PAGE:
5 Things You Need To Know Before Starting Your Own Business

Ever dreamt of sticking it to the man; flipping your boss the bird, yelling “peace out!” to an open-plan room of applauding work colleagues and jive-handing it out of the office?

Whilst this may not be the smoothest, nor smartest way to exit a company (though major props to you if you’ve actually lived out that fantasy), starting a business and becoming your own boss is becoming more and more of a reality for many young Australians.

Before you start penning that resignation letter or registering that business name, we’ve compiled a few words of wisdom from some successful local business owners who’ve been there, done that. Consider their lessons, your learnings.

#1 Understand the market


The first step for any new business is really quite a simple one: know what you’re selling and how you’re going to do it.

Any business mentor will tell you that having a business plan is pretty much key to your success or failure.

So ask yourself the following (and put it into a Word doc too):

–What am I selling?
–Why am I selling it?
–Who is my customer?
–Is there demand?
–Who are my competitors?
–What is my point of difference?
–What are my potential challenges?

Of course, this is the CliffNotes version of a business plan, and you should probably investigate writing yourself out a much more detailed version, but having a clear vision and idea of the landscape you wish to enter, is vital.

Research your competitors and assess what they’re doing well, and what they’re kind of shitty at. Do the same analysis of yourself – what are your skills and weaknesses? How are you going to capitalise on what you’re good at and how are you going to make up for the things you’re not so great at? For example, if writing isn’t your thing, would you consider hiring a copywriter or doing a short course? Be honest with yourself.

#2 People power


Jacqui Hine, graphic designer and owner of No Grey Creative, says surrounding yourself with people who are a positive influence is a must.

“Starting a business is the same as any major life decision like having a baby or getting married. Your friends and the people you associate with need to support you, understand you and respect your life transition. It can often be hard to re-evaluate those relationships but you need to look after you,” she says.

Just as important as weeding out the negatives in your life is adding in your new networks. Jacqui recommends you learn how to hustle. “It sounds easier than it is,” she says. “You need to know how to define what you do and what you can offer quickly and clearly. It’s often not the person you’re talking to, but someone they know, so practice this skill, you never know where your next customer or client will be.”

Sarah Hankinson, illustrator and co-founder of Melbourne’s Windsor Workshop – agrees: “Build your network via social media, co-working, collaborating. So much work comes from word of mouth so make connections and get your name out there. And don’t be afraid to be annoying. Be on people’s cases, reach out to your dream clients and e-mail everyone you have ever met!”

#3 Number crunching


Either this turns you on, or the thought of opening Excel makes you hyperventilate. Personally, I’m in the latter group. However, as much as you might hate looking at tables, graphs and spreadsheets, number crunching is inevitable for any business owner.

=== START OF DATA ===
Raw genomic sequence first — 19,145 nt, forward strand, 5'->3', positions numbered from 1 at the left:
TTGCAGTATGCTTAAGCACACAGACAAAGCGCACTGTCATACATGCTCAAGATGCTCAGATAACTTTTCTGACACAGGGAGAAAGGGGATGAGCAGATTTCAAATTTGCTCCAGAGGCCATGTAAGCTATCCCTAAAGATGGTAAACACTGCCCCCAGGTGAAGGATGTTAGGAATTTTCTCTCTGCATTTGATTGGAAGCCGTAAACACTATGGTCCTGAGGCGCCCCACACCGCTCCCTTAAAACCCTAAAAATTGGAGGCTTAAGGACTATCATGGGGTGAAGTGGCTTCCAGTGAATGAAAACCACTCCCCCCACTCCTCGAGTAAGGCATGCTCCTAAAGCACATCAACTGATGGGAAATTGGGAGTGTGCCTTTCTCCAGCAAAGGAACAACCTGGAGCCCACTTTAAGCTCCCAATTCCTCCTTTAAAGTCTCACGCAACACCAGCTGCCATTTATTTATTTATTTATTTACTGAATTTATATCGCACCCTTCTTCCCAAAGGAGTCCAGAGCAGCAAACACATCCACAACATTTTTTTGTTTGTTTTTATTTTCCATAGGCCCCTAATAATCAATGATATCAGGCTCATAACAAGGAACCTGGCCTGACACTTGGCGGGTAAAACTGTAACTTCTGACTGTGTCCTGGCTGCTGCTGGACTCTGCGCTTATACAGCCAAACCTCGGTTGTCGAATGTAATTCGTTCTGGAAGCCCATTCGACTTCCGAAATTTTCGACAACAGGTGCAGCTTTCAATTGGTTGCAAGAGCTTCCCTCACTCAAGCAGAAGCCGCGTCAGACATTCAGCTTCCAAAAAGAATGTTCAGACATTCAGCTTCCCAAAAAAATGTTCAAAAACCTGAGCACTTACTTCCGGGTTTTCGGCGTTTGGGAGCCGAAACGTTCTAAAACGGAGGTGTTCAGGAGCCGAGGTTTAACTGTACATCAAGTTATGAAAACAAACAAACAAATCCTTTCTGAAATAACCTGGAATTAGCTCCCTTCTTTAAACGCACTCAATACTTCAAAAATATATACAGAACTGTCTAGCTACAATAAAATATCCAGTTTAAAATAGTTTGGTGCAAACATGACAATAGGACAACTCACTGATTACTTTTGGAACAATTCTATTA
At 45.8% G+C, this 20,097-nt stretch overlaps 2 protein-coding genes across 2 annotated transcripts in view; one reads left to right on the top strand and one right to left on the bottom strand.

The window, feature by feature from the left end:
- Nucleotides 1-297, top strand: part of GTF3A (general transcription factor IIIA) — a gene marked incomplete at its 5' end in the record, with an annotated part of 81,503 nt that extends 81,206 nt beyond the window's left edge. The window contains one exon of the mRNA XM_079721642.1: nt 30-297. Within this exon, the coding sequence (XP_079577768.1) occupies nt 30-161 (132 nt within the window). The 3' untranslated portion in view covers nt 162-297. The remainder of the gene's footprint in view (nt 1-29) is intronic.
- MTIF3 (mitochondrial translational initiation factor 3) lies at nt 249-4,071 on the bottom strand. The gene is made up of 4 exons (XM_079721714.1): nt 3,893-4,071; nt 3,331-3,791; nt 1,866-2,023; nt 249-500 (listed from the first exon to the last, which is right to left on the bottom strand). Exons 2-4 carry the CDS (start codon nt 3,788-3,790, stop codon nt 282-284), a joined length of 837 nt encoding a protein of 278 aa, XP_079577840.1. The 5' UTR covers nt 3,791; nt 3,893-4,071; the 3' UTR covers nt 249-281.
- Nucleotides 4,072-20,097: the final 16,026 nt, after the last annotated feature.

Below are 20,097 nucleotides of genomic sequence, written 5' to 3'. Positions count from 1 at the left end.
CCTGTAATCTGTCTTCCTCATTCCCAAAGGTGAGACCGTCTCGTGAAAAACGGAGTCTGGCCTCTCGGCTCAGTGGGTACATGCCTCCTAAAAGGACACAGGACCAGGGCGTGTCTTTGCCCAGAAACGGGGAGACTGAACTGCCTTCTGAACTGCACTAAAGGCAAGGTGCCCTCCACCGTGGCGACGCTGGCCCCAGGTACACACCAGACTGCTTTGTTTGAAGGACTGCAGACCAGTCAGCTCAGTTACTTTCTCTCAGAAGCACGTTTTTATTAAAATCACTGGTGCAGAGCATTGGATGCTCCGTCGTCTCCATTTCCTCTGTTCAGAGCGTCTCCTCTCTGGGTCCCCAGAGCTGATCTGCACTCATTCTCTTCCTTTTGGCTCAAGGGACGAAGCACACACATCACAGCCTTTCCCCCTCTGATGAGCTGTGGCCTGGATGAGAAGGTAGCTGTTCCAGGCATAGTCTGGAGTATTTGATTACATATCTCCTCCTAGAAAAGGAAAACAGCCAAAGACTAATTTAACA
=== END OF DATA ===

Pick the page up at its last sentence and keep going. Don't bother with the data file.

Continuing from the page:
Rob Lambert, owner of online florist, Flowers Across Melbourne, says “Accounts can be incredibly boring to do, it takes time away from doing what you love, but it’s essential for keeping track of the health of your business.

“Get into the habit of doing accounts regularly (or get a bookkeeper to do it for you) and choose a few KPI’s (that’s Key Performance Indicators) that are important to you and your growth.”

He recommends picking only a few KPI’s (as too many will make you lose focus) and tracking them on a regular, at least monthly, basis.

Jacqui also suggests you get a book-keeping system. “A friend raved about Xero to me one day over lunch. I was hesitant at first because it was new, and new things can be scary, plus it was another business expense to add to my already huge list. But I’ve never looked back.”

#4 Market yourself


Whether it’s selling a product, or learning how to best advertise your service – marketing will be key to your business success.

Be prepared to get your Don Draper on, and find exciting and fresh ways to advertise your business. Online and social media marketing have low associated costs and with so many amazing online courses and tutorials available, there’s a lot you can DIY.

Experiment with your techniques and figure out what works best for you. Whether it’s learning the best way to pitch to a potential client, or how to best hashtag your Instagram snaps, be constantly hungry to improve your selling skills.

#5 Technology


We’re pretty lucky to be living in an age where we have access to all kinds of brilliant apps, platforms and websites. More and more people can now work remotely – your web developer may live in the US, your graphic designer in NZ and your customer in Italy.

Rob recommends becoming as cloud-based as possible so you can totally live the dream working from a tropical island with nothing but a laptop, cocktail and Wi-Fi connection. “There are lots of great productivity tools out there too,” he says, when it comes to time-management.

Here are a few of our top picks when it comes to tools of the trade:

–Accounting: Xero or Saasu
–E-mail Management: Sanebox
–Social Media Management: Hootsuite and Iconosquare
–App Connectivity: IFTTT
–Productivity: Get Pocket
–Collaboration: Trello and Skype

Thank you, Internet.

“Eat, sleep, tweet, repeat” is the mantra Melbournian Sam Sidney lives by. When she’s not running her digital marketing and social media business Milkbar Digital, she can be found pretending to be hosting a cooking TV show, or outside patting your cat.